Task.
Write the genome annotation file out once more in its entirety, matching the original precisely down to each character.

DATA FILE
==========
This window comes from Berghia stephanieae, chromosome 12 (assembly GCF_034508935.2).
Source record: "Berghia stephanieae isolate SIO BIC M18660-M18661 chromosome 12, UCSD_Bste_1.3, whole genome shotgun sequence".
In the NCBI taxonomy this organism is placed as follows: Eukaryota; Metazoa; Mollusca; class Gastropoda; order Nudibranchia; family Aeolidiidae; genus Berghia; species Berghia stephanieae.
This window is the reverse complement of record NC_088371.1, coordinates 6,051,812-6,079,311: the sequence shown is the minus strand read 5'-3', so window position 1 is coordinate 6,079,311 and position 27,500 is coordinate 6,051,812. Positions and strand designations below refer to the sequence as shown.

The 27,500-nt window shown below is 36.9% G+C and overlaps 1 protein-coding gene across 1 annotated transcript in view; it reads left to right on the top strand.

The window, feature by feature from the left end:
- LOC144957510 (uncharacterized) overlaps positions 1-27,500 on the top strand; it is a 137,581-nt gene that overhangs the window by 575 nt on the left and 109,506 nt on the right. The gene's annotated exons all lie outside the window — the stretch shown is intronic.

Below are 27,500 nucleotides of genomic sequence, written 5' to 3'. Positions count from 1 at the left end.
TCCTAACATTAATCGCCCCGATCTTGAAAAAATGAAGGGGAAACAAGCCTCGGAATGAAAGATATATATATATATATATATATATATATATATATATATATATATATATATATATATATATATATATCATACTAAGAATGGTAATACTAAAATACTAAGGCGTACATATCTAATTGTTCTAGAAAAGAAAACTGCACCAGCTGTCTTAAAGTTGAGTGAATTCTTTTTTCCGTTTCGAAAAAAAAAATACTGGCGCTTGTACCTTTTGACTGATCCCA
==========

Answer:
This window comes from Berghia stephanieae, chromosome 12 (assembly GCF_034508935.2).
Source record: "Berghia stephanieae isolate SIO BIC M18660-M18661 chromosome 12, UCSD_Bste_1.3, whole genome shotgun sequence".
In the NCBI taxonomy this organism is placed as follows: Eukaryota; Metazoa; Mollusca; class Gastropoda; order Nudibranchia; family Aeolidiidae; genus Berghia; species Berghia stephanieae.
This window is the reverse complement of record NC_088371.1, coordinates 6,051,812-6,079,311: the sequence shown is the minus strand read 5'-3', so window position 1 is coordinate 6,079,311 and position 27,500 is coordinate 6,051,812. Positions and strand designations below refer to the sequence as shown.

The 27,500-nt window shown below is 36.9% G+C and overlaps 1 protein-coding gene across 1 annotated transcript in view; it reads left to right on the top strand.

The window, feature by feature from the left end:
- LOC144957510 (uncharacterized) overlaps positions 1-27,500 on the top strand; it is a 137,581-nt gene that overhangs the window by 575 nt on the left and 109,506 nt on the right. The gene's annotated exons all lie outside the window — the stretch shown is intronic.

Below are 27,500 nucleotides of genomic sequence, written 5' to 3'. Positions count from 1 at the left end.
TCCTAACATTAATCGCCCCGATCTTGAAAAAATGAAGGGGAAACAAGCCTCGGAATGAAAGATATATATATATATATATATATATATATATATATATATATATATATATATATATATATATATATATCATACTAAGAATGGTAATACTAAAATACTAAGGCGTACATATCTAATTGTTCTAGAAAAGAAAACTGCACCAGCTGTCTTAAAGTTGAGTGAATTCTTTTTTCCGTTTCGAAAAAAAAAATACTGGCGCTTGTACCTTTTGACTGATCCCA